Just about anyone who's handy with common tools can install a set of aftermarket tabs. But if you're all thumbs, let your local marina's service yard do the job.
Either way, the operation should take 2 1/2 to three hours to complete, and the systems can be purchased through most marine wholesalers and discount catalogs.
Each installation will vary a bit, but generally you should mount the tabs at least 3 to 4 inches inboard from the outside edge of the chines and at least 18 inches outboard of the vessel's centerline.
Having gone the aftermarket tab route a few times, I would recommend purchasing a boat with factory-installed tabs whenever possible. The builder can accomplish a top-quality installation easily while the boat is being assembled.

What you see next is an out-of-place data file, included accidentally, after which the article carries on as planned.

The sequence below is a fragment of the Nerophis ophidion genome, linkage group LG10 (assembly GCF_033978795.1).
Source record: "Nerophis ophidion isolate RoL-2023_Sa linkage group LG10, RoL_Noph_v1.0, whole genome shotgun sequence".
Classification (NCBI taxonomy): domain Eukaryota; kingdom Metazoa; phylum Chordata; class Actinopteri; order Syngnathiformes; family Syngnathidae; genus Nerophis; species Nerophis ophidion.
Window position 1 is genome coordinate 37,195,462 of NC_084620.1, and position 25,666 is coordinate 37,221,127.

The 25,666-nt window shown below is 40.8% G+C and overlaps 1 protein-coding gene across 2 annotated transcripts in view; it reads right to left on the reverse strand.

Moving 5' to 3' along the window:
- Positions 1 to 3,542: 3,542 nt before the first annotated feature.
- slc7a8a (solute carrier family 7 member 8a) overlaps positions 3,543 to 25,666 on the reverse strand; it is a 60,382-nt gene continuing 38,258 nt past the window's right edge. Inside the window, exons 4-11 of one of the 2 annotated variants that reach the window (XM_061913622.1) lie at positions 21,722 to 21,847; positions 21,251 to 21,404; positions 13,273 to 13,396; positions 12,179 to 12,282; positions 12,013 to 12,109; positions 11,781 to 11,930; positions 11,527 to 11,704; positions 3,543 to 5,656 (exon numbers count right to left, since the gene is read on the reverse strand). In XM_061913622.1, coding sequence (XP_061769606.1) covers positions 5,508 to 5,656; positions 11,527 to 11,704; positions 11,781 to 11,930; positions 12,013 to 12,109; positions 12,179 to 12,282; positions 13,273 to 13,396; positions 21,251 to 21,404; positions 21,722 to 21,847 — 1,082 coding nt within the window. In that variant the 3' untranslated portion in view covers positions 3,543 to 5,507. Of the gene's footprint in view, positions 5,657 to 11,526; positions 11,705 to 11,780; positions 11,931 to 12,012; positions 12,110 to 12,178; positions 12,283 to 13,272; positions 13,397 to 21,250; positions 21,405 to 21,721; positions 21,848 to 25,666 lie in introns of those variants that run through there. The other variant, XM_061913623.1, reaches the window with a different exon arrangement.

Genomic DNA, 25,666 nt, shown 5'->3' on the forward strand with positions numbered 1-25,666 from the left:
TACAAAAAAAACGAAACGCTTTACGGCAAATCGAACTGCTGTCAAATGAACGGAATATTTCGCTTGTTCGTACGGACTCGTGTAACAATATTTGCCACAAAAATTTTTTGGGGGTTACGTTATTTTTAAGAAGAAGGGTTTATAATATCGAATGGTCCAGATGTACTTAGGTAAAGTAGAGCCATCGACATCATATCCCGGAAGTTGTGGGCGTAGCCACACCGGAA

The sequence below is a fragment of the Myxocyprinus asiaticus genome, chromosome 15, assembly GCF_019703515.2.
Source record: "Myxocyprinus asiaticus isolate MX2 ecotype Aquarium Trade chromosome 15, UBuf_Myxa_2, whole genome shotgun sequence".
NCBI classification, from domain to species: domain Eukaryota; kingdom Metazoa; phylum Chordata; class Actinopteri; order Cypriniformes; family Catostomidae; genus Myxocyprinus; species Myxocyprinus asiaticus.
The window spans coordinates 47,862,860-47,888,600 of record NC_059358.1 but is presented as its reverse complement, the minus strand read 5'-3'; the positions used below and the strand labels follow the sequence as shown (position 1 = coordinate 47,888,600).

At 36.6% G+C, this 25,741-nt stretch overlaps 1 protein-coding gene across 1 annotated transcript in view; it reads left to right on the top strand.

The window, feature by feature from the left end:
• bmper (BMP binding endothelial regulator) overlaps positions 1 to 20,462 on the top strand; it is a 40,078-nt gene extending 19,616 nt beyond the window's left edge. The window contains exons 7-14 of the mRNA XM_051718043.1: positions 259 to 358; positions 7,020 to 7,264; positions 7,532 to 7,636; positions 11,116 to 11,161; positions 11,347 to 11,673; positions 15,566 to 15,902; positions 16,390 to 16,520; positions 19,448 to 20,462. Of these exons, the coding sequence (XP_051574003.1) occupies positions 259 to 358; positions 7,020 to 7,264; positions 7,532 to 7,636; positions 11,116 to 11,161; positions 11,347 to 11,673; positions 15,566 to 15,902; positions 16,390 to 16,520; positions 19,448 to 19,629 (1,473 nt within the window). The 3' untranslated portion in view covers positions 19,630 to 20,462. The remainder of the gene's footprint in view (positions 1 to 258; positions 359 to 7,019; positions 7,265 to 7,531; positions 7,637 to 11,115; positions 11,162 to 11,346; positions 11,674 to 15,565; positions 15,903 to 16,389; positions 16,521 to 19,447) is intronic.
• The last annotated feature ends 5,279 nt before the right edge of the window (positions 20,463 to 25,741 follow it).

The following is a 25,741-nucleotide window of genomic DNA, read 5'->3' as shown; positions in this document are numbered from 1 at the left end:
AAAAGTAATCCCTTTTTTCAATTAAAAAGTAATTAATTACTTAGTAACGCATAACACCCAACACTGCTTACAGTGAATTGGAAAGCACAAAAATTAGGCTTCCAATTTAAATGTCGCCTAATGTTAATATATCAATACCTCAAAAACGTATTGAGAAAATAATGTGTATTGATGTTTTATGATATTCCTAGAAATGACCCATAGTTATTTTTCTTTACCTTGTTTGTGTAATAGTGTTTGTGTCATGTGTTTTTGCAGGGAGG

Improve Your Fishing Too
Can trim tabs help you catch more fish? Absolutely. Some vessels, like 21- to 25-foot single-outboard and stern-drive-powered rigs, may not produce enough white water to attract pelagics like tuna and billfish into their boat's wake. This can really frustrate a captain and crew trying unsuccessfully to troll them up with lures or bait, while surrounding boats can't seem to keep these voracious game fish off their hooks. By dropping both aft trim planes into the extreme bow-down position, you increase the wetted surface of your boat, which will create additional turbulence and white water, as well as slow your boat speed a tad in the process. On the other hand, too much white water can be a big negative. Remember to leave a few clear water channels, so the fish you attract to your vessel's wake can find the lures and baits skipping along behind your boat.